Checking unemployment in Nigeria

The unemployment question in this country has become an emergency ailment, requiring a surgical operation. Whatever is being done is just a drop in the mighty ocean. The governments are at their wits end about this nagging and collosal problem.

First, this problem needs to be well-defined, articulated and brought to the front burner for all hands to be on deck about it.

At the moment it is being treated like virtually a non-issue and something that time will take care of or a problem that will solve itself.

Being a problem that grows with time, we know it can grow so much that it can consume the country and everything in it. If this sounds alarming, it is perfectly in order. And it is how we intend to sound.

Hardly a day passes without the mass media postulating on the solutions to unemployment. But there is no responsible reaction to this by any level of government in the country. They stay stiff, unconcerned and adamant to the dangerous phenomenon and pretend that it does not exist. If this is their judgment of the situation then we are disappointed. How does un-employment arise in an economy that is racking in a lot of money from the easy sale of oil? It means that the country’s huge financial resources are going into useless things, if the money cannot to be spent in making its people employable and providing favourable conditions for job creation.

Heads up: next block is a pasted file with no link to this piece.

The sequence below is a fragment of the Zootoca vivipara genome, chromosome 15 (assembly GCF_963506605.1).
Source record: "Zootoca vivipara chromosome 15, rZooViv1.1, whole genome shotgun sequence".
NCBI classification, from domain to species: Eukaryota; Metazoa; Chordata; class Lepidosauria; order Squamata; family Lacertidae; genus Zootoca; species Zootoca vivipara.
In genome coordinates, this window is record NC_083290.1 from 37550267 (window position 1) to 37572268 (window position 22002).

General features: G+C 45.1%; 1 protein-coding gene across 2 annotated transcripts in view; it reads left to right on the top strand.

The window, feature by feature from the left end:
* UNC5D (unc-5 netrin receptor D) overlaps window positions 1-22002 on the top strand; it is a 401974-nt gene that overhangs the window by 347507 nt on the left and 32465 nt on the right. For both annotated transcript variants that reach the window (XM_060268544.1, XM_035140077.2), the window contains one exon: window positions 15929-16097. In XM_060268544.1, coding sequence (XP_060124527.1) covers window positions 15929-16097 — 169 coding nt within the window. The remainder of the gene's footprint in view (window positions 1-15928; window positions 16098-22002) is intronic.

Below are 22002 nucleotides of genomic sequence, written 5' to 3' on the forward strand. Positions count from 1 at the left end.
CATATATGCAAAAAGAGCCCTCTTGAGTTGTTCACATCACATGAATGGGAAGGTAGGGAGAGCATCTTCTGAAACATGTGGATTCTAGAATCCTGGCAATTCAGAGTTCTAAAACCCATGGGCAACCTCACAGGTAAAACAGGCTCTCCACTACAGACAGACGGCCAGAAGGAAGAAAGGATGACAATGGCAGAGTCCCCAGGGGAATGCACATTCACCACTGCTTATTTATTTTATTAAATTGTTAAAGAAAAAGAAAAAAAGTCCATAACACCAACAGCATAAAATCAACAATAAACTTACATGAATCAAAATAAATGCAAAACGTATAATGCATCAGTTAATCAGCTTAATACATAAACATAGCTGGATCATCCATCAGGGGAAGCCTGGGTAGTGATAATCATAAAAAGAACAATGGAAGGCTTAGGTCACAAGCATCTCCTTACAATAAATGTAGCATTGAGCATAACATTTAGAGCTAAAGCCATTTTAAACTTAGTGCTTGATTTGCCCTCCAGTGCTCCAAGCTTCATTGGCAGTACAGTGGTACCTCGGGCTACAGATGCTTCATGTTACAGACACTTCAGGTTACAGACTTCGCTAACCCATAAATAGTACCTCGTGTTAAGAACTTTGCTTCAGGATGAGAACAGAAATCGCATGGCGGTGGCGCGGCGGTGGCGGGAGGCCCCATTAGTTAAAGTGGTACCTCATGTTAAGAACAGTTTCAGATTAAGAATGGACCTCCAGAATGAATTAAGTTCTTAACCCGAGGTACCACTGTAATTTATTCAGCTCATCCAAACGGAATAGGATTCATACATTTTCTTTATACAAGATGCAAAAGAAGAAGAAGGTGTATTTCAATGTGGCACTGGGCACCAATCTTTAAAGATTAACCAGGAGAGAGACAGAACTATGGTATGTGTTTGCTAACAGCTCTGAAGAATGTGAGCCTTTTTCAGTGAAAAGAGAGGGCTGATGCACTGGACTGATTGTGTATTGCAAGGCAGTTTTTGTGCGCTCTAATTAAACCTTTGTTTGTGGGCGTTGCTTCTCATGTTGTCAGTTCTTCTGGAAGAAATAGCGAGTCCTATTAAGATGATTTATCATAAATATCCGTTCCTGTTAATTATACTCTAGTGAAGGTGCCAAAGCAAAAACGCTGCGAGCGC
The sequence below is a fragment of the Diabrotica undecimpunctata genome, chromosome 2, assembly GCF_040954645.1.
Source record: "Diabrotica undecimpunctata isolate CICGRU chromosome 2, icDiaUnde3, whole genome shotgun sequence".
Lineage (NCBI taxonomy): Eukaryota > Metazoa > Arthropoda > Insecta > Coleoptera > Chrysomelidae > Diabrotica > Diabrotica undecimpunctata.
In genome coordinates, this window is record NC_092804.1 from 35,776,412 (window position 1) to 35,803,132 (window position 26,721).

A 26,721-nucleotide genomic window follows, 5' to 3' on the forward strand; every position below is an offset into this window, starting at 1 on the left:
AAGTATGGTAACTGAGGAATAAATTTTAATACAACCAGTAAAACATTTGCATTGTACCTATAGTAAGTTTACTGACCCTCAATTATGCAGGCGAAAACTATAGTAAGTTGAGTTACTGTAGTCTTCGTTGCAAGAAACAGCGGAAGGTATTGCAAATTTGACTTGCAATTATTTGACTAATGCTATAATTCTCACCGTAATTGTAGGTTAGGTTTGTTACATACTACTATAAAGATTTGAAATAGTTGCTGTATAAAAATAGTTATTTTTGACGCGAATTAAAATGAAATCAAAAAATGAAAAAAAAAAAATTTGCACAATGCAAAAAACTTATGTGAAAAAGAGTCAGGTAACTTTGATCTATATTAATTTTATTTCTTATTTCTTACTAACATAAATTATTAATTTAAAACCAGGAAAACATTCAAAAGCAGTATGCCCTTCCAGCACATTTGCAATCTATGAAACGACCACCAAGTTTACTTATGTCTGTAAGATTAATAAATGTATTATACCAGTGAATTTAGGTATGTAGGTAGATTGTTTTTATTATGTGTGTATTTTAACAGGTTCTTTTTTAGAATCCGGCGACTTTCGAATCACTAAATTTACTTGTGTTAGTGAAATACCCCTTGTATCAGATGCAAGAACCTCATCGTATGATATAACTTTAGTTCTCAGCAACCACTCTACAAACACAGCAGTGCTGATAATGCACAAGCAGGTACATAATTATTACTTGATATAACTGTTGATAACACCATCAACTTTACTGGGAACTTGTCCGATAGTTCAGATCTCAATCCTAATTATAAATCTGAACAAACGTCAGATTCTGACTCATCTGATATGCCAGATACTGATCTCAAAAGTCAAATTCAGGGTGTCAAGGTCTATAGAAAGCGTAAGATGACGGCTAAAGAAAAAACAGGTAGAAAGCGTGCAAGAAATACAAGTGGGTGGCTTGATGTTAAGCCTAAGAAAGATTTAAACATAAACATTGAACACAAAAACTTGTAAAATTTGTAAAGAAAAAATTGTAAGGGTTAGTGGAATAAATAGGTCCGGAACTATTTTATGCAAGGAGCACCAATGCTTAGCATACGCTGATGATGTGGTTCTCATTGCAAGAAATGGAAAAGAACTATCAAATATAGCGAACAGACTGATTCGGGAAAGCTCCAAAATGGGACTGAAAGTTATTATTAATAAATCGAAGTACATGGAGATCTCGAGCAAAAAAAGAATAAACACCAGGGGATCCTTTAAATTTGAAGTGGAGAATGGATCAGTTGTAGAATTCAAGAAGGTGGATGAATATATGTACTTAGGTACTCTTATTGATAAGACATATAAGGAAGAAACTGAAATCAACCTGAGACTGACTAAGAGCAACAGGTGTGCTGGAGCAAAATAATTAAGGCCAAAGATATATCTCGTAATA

What the high un-employment level in a rich country like Nigeria proves is that the country is not capable of giving its people necessary skills and competence to work and earn a living. It also means that the country prefers to have its population idle and unproductive. Who does this in modern times?

The statistical size of the population in question is staggering and people are not comfortable going into that.

All we can say is that something must be done about un­employment now that the resources are presumably there to deal with it.

We call for a legislation that will take a holistic view of the largest picture of the festering problem and prescribing a workable solution.

The   solution   we   envisage   must   review   the   content   of the country’s educational industry to see whether what it produces are what is demanded by the labour market. Any disparity in this must be corrected.

In   this   era   of   national   dialogue, we must admit that unemployment is so large and delicate an issue that warrants a mention at the ongoing national conference too. It is not going to be easy and funny when the temper of jobless people runs high and their patience run out.

We warn that the problem can get out of hand. If people are employed, productivity in the country will increase by leaps and bounds and life will be better for all.



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